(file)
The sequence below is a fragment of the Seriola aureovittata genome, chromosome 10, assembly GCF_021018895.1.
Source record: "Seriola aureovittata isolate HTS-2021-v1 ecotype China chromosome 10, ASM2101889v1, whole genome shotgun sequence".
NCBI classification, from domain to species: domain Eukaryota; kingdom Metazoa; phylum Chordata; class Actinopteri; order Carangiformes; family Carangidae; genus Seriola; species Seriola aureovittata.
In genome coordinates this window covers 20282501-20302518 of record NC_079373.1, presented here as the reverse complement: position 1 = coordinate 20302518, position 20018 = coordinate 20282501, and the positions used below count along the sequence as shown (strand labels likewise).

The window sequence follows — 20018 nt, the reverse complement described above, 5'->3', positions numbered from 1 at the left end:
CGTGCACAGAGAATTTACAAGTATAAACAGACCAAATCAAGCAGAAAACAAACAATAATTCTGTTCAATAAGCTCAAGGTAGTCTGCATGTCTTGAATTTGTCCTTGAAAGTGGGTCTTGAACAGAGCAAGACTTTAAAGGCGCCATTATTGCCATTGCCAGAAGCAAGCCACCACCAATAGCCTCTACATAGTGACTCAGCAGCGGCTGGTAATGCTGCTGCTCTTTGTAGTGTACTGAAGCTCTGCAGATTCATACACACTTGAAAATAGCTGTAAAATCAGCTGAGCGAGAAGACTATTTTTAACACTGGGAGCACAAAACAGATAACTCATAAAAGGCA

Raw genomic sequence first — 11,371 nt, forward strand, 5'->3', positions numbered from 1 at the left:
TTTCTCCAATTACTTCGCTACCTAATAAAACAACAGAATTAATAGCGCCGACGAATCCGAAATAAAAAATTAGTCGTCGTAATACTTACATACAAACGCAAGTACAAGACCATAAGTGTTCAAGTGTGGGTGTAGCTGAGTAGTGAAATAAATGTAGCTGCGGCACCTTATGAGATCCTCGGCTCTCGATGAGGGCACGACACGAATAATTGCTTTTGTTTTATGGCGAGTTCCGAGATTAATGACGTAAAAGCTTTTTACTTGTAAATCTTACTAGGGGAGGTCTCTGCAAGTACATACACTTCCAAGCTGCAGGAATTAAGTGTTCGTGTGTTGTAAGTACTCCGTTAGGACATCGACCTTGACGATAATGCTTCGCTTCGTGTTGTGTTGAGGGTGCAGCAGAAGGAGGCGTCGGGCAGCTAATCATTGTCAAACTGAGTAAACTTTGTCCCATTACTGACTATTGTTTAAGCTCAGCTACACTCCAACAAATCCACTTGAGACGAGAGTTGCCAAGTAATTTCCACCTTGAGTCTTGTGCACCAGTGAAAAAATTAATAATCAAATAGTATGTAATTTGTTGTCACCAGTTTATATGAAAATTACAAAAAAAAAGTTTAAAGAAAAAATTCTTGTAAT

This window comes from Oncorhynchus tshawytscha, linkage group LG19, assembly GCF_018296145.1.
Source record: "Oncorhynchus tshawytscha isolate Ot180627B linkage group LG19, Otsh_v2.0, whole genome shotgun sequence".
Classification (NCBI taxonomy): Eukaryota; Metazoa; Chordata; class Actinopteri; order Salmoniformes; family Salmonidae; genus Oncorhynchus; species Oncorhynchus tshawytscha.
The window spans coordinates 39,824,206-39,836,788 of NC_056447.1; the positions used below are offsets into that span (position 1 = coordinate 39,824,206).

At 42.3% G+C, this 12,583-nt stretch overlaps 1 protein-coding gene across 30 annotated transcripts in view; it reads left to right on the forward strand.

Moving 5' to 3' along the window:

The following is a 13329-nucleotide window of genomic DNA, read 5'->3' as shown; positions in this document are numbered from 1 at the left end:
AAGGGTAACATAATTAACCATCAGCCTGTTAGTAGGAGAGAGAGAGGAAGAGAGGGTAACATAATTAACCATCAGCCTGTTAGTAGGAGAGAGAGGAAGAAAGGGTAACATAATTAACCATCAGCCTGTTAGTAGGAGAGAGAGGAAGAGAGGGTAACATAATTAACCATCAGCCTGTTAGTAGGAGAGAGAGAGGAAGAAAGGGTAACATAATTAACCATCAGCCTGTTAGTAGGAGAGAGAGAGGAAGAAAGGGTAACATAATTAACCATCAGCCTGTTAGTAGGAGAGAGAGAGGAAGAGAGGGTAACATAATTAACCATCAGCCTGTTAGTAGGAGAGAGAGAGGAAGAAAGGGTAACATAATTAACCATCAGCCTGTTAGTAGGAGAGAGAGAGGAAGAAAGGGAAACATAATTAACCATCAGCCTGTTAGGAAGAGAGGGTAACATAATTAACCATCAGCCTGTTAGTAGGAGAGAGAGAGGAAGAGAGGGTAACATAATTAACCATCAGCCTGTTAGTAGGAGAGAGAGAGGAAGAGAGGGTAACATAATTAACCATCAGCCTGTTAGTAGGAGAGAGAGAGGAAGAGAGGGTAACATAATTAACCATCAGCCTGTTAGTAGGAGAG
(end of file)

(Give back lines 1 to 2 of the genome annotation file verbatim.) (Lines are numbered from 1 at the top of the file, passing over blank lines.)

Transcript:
The sequence below is a fragment of the Seriola aureovittata genome, chromosome 10, assembly GCF_021018895.1.
Source record: "Seriola aureovittata isolate HTS-2021-v1 ecotype China chromosome 10, ASM2101889v1, whole genome shotgun sequence".